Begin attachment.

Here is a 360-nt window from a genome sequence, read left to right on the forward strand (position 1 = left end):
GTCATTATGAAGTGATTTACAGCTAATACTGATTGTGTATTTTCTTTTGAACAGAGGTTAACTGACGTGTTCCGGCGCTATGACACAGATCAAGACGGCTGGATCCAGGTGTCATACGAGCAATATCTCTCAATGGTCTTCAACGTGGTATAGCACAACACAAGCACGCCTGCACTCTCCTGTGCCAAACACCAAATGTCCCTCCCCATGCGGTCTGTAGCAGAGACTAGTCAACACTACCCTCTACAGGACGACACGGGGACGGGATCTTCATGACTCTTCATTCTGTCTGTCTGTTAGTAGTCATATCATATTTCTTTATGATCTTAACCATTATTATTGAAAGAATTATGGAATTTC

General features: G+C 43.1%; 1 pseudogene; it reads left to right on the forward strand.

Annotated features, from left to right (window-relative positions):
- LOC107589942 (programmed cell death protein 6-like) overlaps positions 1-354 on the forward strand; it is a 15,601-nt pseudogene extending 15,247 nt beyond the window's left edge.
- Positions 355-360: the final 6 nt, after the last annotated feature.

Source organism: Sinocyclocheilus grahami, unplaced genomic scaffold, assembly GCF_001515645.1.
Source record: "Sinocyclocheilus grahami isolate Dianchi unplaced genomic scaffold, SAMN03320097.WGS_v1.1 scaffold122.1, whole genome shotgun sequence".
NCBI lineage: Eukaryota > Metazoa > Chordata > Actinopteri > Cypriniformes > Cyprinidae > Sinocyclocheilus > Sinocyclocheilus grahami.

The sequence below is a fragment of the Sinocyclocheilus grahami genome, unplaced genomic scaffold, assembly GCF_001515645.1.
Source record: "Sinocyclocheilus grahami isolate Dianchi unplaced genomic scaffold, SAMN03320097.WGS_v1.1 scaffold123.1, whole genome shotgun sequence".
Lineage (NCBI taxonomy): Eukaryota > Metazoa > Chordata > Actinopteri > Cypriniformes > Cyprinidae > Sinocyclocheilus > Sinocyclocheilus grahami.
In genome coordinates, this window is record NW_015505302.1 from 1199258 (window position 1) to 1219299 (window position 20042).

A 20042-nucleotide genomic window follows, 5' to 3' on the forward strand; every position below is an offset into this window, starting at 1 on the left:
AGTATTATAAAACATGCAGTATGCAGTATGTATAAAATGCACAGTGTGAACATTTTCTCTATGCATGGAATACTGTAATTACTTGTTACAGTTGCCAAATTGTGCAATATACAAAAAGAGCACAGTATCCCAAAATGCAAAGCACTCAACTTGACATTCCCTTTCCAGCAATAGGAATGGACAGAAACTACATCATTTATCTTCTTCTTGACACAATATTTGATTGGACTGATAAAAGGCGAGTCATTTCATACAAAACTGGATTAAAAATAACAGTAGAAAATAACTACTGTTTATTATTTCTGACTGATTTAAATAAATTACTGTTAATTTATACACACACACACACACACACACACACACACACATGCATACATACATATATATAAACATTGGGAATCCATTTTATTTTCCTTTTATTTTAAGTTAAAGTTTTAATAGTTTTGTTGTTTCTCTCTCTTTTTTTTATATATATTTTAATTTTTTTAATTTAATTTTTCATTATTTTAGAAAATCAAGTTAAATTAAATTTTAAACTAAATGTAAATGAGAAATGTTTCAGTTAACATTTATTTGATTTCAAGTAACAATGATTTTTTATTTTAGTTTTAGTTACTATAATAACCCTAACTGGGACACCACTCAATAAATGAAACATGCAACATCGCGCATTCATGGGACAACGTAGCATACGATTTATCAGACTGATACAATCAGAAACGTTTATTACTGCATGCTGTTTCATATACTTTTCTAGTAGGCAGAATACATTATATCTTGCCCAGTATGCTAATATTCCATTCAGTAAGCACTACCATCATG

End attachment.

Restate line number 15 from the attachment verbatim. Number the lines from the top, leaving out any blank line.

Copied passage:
AGTATTATAAAACATGCAGTATGCAGTATGTATAAAATGCACAGTGTGAACATTTTCTCTATGCATGGAATACTGTAATTACTTGTTACAGTTGCCAAATTGTGCAATATACAAAAAGAGCACAGTATCCCAAAATGCAAAGCACTCAACTTGACATTCCCTTTCCAGCAATAGGAATGGACAGAAACTACATCATTTATCTTCTTCTTGACACAATATTTGATTGGACTGATAAAAGGCGAGTCATTTCATACAAAACTGGATTAAAAATAACAGTAGAAAATAACTACTGTTTATTATTTCTGACTGATTTAAATAAATTACTGTTAATTTATACACACACACACACACACACACACACACACACATGCATACATACATATATATAAACATTGGGAATCCATTTTATTTTCCTTTTATTTTAAGTTAAAGTTTTAATAGTTTTGTTGTTTCTCTCTCTTTTTTTTATATATATTTTAATTTTTTTAATTTAATTTTTCATTATTTTAGAAAATCAAGTTAAATTAAATTTTAAACTAAATGTAAATGAGAAATGTTTCAGTTAACATTTATTTGATTTCAAGTAACAATGATTTTTTATTTTAGTTTTAGTTACTATAATAACCCTAACTGGGACACCACTCAATAAATGAAACATGCAACATCGCGCATTCATGGGACAACGTAGCATACGATTTATCAGACTGATACAATCAGAAACGTTTATTACTGCATGCTGTTTCATATACTTTTCTAGTAGGCAGAATACATTATATCTTGCCCAGTATGCTAATATTCCATTCAGTAAGCACTACCATCATG